.00404

1960

1969

.02161

.00373

1970

1979

.01948

.00358

1980

1989

.02104

.00455

1990

1999

.02482

.00476

2000

2009

.02780

.00372

2010

2019

.02810

.00527

 

            Be well.  Price of gas is lower than it has been in years, but nobody has any place to go.  

 
 

COMMENTS (13 Comments, most recent shown first)

Brock Hanke
I've spent more time than I want to dealing with the Phillies in the 1910s, because I keep running into people who want to put Gavvy Cravath in the Hall of Fame. During the 1910s, the Phillies had two serious home run hitters, for the era. Fred Luderus, their lefty fly-ball-hitting 1B, was one. Cravath, who technically hit righty, but who developed a swing that generated opposite field fly balls, was the Big Gun. Well, in 1920, BOTH of those guys left the starting lineup. Cravath, 39 years old, became the manager, but used himself only as a backup. Luderus, 34 but, really, finished, also was a backup. Between them, they had 77 AB and Cravath hit the only homer. That's probably a lot of what happened to the team homer totals. In 1920, their outfielders were the only guys who hit homers at all. Cy Williams, a lefty, hit 15. Casey Stengal, also a lefty, hit 9. The other OF starter (can't remember the name), hit 14.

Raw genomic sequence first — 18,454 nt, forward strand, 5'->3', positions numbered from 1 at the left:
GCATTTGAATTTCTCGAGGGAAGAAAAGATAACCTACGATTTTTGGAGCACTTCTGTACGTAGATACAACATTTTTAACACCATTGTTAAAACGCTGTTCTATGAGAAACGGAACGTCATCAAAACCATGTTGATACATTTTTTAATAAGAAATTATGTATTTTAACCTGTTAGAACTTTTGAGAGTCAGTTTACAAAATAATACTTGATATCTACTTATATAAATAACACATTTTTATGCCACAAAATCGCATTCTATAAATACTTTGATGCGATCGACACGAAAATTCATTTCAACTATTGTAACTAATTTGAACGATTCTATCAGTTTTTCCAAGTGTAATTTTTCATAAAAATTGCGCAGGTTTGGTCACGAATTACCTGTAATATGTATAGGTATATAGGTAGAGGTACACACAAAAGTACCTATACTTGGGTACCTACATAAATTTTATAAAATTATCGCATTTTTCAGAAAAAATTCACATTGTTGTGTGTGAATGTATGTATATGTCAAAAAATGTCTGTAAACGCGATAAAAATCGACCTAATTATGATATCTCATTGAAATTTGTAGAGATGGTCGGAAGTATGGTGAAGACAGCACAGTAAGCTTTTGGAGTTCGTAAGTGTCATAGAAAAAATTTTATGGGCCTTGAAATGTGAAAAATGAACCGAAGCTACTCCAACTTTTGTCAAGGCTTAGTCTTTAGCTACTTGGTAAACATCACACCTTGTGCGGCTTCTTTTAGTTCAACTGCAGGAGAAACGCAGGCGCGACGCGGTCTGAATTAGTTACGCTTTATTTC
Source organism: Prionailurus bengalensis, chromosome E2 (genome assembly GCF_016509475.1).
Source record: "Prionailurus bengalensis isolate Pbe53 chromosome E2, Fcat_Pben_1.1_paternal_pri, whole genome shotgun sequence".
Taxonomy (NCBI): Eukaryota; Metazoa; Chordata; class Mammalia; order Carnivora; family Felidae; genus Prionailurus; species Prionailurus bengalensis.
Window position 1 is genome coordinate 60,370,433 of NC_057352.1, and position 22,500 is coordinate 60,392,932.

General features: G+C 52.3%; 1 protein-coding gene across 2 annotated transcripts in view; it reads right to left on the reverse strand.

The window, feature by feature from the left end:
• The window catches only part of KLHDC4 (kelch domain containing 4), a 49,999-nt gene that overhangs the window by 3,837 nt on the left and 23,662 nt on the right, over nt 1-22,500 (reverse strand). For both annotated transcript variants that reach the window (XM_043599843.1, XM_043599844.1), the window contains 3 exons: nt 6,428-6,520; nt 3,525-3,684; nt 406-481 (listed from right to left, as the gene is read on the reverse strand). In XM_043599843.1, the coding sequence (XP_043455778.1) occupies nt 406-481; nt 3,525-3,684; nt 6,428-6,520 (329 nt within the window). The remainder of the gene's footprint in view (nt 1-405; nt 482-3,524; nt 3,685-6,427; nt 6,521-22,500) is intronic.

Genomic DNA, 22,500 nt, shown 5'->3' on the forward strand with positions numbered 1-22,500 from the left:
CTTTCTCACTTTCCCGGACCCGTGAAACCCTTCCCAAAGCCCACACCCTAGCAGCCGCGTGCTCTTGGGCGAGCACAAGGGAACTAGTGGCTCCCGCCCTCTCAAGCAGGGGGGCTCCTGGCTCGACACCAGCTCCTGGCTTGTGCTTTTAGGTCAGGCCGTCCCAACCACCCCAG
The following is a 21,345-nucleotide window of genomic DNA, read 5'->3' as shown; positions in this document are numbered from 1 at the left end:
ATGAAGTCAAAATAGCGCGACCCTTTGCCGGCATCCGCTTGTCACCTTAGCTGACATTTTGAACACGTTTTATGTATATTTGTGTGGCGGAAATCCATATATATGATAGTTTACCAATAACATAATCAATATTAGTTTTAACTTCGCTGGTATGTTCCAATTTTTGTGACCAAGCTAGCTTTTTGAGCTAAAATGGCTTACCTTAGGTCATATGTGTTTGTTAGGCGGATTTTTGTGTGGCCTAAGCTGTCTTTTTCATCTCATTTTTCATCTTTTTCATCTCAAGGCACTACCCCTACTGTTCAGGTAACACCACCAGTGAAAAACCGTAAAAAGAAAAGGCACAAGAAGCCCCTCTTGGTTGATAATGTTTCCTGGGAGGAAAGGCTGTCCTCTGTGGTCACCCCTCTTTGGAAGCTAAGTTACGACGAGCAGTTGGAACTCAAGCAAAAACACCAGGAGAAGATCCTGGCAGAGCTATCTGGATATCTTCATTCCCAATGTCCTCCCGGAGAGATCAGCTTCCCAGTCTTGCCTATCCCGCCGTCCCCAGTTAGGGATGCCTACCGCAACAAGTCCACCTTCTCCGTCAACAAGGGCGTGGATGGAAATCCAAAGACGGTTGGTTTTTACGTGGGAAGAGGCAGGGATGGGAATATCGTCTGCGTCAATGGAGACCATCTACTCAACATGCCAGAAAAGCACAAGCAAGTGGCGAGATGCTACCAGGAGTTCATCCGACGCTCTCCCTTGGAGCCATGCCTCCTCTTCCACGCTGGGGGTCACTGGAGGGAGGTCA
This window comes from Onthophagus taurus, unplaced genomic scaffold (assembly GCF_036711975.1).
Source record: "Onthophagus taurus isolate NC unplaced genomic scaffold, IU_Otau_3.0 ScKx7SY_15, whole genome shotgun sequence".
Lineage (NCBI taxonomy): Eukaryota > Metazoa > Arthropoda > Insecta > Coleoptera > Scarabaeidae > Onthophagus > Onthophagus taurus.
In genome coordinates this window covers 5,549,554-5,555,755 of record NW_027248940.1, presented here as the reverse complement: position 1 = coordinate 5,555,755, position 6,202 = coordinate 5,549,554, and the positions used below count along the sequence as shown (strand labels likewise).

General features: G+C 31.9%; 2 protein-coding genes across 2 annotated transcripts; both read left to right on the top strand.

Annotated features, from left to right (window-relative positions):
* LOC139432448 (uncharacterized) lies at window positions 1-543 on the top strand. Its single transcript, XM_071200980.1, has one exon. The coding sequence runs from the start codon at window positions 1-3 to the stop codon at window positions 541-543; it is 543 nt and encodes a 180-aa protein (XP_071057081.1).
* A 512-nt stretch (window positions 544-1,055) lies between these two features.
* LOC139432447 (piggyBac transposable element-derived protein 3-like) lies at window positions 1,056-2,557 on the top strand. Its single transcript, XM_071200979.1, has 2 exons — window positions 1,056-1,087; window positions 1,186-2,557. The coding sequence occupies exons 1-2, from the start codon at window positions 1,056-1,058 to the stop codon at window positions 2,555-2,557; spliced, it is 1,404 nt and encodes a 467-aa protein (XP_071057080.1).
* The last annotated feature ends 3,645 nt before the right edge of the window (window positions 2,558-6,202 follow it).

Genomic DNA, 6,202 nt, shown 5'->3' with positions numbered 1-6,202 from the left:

The oddest thing, as it was during the Luderus/Cravath period, was that the Phillies never did stock up on lefty hitters. The 1920 starting lineup had exactly the two mentioned above. But so did many of the Luderus/Cravath teams. I would think that you'd pick up lefties any chance you could, if you were in the Baker Bowl, but they didn't.

Dealing with the Cravath maniacs, I started looking at individual player home/road homer splits several years ago. The highest that I have been able to find in the 20th century (the 19th century had some VERY weird ballparks) is Cravath, whose numbers reduce to 3.85 - 1. That is, by far, the highest split I have ever found for homers. Luderus' split was exactly 3-1. It is the SECOND-highest I have ever found. Chuck Klein, who was famous for exploiting the Baker Bowl, had a split of 1.7 - 1. I think you can pretty safely argue that the most-favorable ballpark for home hitters, in the 20th century, had to have been the Baker Bowl in the Dead Ball Era. Luderus and Cravath have fluke numbers; it was a fluke ballpark. Cravath's numbers just give him a completely unrealistic statistical appearance. He wasn't really a home run hitter at all.
4:15 AM Mar 23rd
 
Gfletch
Bill, what kind of slippers do you have? My Grandmother used to knit everybody slippers at Christmas. Gram's knitted slippers, we used to call them. They were great.